1. The facts of the case out of which this appeal has arisen are these. The plaintiffs-respondents brought a suit against several defendants, one of whom was the appellant Palakdhari Rai. He did not appear at the hearing of the suit but some of the other defendants did so and a decree was passed against all the defendants by the Court of first instance. Prom this decree an appeal was preferred by all the defendants, except Palakdhari who was made a respondent. The lower appellate Court affirmed the decree of the Court of first instance and dismissed the appeal. Thereupon Palakdhari applied under Section 108 of the Code of Civil Procedure, 1882, to the Court of first instance to have the decree of that Court, which had been affirmed by the appellate Court, set aside on the ground that he had no notice of the suit. The Court of first instance granted his application, re-opened the case and in the result dismissed, the suit. Upon appeal to the lower appellate Court, it was held that the Munsif in re-admitting the suit had acted without jurisdiction, and that the decree finally passed by him was also without jurisdiction. That Court accordingly allowed the appeal and reversed the decree of the Munsif. An appeal was preferred to this Court from the decree of the lower appellate Court, and the learned. Judge of this Court, before whom it came oh for hearing, dismissed the appeal. From his judgment this appeal has been preferred under the Letters Pattent.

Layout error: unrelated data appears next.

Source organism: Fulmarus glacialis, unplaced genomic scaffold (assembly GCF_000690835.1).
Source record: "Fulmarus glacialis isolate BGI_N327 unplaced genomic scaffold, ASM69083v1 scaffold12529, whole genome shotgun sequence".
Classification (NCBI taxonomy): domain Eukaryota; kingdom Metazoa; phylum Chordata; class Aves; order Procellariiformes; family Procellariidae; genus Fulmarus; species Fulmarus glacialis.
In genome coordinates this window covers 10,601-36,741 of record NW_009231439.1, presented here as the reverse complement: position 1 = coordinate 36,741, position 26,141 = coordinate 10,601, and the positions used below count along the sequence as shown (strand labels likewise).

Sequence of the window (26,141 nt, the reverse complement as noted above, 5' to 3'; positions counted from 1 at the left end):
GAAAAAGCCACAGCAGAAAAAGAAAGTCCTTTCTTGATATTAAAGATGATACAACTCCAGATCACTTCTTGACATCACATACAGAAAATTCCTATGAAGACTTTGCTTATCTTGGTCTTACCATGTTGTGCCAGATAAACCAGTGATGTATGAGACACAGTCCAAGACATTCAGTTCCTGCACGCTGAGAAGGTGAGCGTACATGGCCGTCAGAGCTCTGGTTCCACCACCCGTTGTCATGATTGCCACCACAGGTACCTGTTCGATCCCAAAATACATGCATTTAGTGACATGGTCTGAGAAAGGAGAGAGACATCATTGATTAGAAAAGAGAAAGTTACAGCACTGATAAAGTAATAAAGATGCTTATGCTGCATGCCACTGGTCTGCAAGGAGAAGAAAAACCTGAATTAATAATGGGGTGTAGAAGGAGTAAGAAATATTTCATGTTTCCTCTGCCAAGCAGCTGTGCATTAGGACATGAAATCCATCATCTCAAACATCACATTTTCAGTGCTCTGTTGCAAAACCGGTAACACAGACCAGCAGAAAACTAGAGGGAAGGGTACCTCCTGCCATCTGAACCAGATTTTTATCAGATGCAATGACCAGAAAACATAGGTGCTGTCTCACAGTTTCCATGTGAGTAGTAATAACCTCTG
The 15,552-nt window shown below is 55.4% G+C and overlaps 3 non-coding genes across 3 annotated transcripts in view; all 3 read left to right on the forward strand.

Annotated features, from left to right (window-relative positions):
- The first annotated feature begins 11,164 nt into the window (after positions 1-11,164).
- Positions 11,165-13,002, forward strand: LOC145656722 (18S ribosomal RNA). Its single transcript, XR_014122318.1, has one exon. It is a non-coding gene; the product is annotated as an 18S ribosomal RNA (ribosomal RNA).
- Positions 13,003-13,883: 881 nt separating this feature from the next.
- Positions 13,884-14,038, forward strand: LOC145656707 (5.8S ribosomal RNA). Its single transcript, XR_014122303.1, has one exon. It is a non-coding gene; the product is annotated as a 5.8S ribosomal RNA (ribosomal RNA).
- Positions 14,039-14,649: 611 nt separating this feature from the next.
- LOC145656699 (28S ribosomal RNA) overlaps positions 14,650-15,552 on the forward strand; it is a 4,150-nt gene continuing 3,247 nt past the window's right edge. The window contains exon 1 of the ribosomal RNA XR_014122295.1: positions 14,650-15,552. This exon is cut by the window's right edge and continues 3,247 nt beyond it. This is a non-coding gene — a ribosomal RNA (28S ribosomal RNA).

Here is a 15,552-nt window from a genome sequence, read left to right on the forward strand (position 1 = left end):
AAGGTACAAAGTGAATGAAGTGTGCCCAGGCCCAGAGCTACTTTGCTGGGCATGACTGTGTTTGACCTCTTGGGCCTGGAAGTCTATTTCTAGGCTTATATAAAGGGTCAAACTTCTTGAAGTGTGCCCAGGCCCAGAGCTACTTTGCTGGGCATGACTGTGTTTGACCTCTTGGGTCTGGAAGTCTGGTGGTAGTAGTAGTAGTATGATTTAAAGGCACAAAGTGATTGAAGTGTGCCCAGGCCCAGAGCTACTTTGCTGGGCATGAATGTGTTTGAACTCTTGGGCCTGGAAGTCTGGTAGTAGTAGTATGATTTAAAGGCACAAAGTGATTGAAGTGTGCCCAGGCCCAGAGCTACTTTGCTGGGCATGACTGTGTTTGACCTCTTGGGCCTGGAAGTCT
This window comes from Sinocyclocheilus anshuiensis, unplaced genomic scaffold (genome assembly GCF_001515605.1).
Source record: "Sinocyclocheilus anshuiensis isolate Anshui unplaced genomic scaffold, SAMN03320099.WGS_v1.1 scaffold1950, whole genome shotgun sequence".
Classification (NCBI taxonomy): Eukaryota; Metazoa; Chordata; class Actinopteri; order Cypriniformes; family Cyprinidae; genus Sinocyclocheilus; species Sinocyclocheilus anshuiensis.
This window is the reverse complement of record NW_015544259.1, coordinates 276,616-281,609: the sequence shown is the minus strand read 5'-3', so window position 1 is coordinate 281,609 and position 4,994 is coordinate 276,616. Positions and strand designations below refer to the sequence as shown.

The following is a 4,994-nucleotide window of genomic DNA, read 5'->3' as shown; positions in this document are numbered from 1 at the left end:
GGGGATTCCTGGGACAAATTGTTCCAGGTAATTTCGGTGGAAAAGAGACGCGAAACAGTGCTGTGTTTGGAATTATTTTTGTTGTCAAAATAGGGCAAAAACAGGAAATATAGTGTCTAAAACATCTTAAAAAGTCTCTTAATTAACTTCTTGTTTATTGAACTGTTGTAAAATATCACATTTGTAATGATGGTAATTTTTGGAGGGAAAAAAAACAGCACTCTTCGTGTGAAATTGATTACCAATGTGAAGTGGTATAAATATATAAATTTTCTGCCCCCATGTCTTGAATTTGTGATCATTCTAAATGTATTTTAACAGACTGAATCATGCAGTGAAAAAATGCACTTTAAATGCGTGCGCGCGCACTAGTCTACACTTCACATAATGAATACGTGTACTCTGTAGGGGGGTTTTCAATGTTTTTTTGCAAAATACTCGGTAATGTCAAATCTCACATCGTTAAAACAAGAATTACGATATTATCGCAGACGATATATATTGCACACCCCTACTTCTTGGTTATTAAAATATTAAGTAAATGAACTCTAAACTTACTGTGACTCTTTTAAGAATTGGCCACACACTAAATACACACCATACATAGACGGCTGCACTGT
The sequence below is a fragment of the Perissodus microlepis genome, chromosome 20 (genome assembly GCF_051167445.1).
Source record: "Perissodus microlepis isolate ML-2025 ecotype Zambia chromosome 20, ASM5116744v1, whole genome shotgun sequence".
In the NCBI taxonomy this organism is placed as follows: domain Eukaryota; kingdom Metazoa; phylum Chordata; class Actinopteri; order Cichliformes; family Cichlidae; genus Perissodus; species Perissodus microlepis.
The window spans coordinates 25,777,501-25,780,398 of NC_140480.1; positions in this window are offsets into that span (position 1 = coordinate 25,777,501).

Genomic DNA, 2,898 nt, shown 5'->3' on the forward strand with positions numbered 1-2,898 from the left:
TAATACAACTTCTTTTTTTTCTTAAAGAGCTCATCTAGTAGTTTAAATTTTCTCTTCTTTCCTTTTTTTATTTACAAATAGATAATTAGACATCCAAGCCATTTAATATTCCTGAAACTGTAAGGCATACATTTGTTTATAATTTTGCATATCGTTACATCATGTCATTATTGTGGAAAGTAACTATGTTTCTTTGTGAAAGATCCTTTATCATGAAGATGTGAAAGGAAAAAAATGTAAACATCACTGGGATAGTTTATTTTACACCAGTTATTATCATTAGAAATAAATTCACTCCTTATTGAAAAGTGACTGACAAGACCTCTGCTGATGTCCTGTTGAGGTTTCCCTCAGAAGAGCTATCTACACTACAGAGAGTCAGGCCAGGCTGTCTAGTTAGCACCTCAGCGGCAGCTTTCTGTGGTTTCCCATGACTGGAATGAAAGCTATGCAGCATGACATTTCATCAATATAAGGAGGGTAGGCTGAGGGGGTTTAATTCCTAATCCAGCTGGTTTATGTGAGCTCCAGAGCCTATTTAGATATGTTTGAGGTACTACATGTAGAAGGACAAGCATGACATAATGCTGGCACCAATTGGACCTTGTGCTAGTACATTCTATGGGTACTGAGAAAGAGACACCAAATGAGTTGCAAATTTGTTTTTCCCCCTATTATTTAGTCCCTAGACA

2. We are of opinion that the conclusion at which the learned Judge of this Court arrived is correct. The decree originally passed by the Court of first instance having been affirmed by the lower appellate Court, the decree of the lower appellate Court became the decree in the cause. The Court of first instance had, therefore, no jurisdiction to entertain an application to have that decree set aside. In granting the application made by the appellant Palakdhari under Section 108 of Act 14 of 1882, the Court acted ultra vires. Therefore, the decree which the Court passed after granting that application was passed without jurisdiction and the lower appellate Court was right in holding that the decree could not be sustained.
3. The learned Counsel for the appellant relies on the provisions of Section 591 of the Code of Civil Procedure, 1882, and urges that as the order under Section 108 was final, the question of it correctness or otherwise could not be made a ground of appeal when the plaintiff appealed from the decree finally-passed by the Court of first instance. We do not agree with this contention. In our opinion the order referred to in that section is an order which the Court had jurisdiction to make but in making which the Court had committed an error or irregularity. This case is very similar to that of Dhanai Sardar v. Tarah Nath Chaudhri 5 Ind. Cas. 525 decided by the High Court of Calcutta. In that case it Was held under similar circumstances that the Court of first instance had no jurisdiction to set aside a decree which had been affirmed in appeal.
4. For these reasons we dismiss the appeal with costs.